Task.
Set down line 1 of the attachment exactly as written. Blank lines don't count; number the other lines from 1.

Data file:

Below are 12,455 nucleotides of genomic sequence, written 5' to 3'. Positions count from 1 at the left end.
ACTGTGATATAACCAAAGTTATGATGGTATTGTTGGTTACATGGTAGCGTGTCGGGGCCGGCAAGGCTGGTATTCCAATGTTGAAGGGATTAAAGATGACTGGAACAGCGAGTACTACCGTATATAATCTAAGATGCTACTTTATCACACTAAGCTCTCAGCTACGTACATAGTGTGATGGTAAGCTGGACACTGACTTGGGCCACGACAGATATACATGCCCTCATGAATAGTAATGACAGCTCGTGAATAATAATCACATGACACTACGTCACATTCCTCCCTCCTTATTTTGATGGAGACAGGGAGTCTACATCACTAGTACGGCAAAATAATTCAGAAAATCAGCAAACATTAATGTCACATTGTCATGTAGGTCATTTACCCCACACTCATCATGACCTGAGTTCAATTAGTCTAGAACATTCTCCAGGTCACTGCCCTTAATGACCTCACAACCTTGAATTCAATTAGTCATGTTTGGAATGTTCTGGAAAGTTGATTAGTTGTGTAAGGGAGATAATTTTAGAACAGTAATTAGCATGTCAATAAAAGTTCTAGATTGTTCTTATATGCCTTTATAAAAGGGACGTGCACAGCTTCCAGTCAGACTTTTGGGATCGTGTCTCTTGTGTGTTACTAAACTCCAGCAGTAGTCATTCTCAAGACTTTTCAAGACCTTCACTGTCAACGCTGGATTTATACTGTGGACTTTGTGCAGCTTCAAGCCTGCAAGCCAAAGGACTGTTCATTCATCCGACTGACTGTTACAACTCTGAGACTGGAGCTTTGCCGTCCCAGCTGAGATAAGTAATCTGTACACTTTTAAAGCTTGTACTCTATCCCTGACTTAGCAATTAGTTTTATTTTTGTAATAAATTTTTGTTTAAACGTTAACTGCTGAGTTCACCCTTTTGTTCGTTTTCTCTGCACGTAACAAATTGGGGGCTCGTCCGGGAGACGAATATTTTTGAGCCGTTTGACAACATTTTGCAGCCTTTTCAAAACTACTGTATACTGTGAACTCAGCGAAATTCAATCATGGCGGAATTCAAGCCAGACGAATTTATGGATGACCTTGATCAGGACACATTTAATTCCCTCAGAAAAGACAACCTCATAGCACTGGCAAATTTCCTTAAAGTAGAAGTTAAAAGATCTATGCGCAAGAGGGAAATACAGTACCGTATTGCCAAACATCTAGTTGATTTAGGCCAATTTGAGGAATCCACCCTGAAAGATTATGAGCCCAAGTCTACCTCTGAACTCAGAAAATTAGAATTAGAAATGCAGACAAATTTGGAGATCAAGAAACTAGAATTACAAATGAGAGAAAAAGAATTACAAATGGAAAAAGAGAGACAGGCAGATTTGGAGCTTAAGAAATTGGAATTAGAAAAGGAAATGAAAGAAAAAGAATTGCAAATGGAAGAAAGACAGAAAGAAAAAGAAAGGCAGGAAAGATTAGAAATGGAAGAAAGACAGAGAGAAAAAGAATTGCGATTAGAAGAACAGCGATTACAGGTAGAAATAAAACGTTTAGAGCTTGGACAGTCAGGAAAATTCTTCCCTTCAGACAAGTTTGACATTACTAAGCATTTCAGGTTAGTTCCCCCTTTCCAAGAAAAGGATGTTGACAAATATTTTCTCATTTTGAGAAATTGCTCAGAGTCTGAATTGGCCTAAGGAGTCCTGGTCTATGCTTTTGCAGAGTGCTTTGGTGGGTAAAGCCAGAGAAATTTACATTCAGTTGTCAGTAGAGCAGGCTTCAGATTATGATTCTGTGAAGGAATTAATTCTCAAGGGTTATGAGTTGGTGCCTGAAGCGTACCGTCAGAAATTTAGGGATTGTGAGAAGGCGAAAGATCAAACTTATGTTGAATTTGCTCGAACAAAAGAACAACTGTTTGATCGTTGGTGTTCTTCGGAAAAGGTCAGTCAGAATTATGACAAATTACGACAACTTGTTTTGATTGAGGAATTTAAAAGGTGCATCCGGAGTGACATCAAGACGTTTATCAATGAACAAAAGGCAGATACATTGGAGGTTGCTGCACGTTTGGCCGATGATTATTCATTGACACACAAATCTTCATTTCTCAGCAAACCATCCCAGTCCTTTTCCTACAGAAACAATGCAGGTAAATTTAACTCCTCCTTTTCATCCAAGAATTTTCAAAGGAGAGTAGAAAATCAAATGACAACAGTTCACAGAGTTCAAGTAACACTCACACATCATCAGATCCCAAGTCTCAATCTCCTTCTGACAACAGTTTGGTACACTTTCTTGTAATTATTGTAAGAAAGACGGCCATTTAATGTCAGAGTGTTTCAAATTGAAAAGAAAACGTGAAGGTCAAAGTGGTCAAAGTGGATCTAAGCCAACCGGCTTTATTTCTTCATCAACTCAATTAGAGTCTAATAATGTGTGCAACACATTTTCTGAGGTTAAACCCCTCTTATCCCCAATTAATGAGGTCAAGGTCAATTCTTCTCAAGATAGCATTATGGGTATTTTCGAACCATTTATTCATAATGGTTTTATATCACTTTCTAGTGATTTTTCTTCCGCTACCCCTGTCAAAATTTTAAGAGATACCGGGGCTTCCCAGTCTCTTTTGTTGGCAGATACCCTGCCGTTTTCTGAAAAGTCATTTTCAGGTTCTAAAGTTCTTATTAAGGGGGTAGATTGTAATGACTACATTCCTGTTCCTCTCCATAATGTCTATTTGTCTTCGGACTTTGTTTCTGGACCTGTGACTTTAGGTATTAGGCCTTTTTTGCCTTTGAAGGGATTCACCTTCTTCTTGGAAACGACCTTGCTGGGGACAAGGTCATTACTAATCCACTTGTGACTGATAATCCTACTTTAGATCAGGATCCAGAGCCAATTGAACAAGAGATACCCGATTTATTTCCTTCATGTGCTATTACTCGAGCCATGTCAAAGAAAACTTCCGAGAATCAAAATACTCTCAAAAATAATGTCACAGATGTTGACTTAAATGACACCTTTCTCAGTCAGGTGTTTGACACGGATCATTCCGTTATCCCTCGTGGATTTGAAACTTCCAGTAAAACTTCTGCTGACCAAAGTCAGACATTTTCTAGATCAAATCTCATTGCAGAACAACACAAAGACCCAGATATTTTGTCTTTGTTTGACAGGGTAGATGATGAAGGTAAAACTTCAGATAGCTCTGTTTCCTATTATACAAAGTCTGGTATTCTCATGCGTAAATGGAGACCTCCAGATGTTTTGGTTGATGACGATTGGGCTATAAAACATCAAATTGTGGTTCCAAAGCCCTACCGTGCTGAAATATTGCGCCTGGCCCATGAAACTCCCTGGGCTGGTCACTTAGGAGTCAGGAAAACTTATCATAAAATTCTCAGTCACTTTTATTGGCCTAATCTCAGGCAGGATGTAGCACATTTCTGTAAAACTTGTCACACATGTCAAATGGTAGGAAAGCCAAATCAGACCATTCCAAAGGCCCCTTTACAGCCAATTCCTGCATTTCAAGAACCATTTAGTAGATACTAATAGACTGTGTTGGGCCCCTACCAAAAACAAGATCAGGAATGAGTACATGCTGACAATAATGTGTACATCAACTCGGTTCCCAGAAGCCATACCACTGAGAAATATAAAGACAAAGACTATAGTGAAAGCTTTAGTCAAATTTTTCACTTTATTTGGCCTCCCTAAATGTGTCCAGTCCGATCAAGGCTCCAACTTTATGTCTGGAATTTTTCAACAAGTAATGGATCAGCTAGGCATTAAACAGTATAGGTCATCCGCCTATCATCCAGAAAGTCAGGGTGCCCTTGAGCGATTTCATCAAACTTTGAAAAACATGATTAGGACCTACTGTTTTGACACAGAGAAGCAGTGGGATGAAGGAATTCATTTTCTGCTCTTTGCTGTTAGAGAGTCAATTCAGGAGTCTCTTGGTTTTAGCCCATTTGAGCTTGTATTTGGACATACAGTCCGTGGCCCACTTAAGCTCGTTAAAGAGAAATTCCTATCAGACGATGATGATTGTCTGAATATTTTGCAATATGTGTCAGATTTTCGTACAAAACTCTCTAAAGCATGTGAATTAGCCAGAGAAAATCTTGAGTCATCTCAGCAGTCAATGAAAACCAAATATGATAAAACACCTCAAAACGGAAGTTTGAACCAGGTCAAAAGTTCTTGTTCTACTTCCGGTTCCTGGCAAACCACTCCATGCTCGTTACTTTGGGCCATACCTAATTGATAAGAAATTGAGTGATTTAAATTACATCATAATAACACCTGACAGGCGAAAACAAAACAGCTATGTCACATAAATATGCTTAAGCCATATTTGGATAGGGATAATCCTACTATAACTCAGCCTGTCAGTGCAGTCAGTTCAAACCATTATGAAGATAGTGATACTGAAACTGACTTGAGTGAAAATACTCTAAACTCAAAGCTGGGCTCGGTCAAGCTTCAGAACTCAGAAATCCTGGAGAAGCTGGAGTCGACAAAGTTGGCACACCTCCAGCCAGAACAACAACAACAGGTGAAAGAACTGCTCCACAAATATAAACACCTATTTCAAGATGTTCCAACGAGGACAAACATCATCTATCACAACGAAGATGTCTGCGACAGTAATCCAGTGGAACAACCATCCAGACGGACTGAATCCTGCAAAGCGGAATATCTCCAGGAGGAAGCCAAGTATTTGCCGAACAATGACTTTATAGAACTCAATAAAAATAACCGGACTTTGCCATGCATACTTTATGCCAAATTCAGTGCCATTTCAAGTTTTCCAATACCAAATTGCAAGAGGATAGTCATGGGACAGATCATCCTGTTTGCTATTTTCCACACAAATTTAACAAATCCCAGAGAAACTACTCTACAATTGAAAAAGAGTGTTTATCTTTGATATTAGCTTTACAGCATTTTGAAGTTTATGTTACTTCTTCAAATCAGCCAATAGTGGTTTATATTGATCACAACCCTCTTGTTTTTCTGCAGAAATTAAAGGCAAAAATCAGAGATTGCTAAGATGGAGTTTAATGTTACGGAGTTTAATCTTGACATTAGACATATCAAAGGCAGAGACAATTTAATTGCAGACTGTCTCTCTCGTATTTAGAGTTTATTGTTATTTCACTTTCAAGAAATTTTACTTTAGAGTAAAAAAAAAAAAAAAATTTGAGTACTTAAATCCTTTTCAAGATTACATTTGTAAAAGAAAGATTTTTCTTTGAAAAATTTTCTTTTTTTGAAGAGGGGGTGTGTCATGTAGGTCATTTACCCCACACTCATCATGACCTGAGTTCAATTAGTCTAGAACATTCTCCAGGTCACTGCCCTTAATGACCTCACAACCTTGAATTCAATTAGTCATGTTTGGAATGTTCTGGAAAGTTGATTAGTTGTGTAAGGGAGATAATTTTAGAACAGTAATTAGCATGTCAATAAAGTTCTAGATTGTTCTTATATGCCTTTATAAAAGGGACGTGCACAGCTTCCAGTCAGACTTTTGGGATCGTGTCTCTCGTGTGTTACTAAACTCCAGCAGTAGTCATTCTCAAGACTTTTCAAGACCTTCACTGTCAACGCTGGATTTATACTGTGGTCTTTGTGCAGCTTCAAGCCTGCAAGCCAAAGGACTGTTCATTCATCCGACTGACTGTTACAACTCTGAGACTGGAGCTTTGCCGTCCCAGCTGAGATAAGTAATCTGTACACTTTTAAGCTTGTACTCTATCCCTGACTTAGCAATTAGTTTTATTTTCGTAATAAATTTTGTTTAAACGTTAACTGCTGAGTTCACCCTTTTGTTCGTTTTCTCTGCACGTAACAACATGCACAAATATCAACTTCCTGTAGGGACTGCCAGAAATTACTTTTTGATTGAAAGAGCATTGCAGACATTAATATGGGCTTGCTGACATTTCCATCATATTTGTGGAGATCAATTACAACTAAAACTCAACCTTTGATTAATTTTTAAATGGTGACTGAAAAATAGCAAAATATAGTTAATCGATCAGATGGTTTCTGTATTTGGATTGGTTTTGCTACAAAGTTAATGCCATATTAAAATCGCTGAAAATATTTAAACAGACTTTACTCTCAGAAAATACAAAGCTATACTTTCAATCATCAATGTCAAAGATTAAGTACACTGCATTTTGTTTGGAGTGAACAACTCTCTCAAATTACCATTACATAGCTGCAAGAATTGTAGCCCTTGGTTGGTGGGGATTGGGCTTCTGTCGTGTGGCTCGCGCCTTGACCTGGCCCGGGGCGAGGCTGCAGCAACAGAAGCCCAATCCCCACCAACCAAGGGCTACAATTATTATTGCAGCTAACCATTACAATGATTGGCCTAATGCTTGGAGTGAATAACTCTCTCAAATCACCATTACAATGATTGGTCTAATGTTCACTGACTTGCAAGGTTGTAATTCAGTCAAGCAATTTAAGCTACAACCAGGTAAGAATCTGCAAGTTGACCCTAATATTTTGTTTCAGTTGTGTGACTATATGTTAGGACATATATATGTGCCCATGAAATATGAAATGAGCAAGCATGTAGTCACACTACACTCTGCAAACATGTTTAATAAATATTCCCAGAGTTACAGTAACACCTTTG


Below are 12,455 nucleotides of genomic sequence, written 5' to 3'. Positions count from 1 at the left end.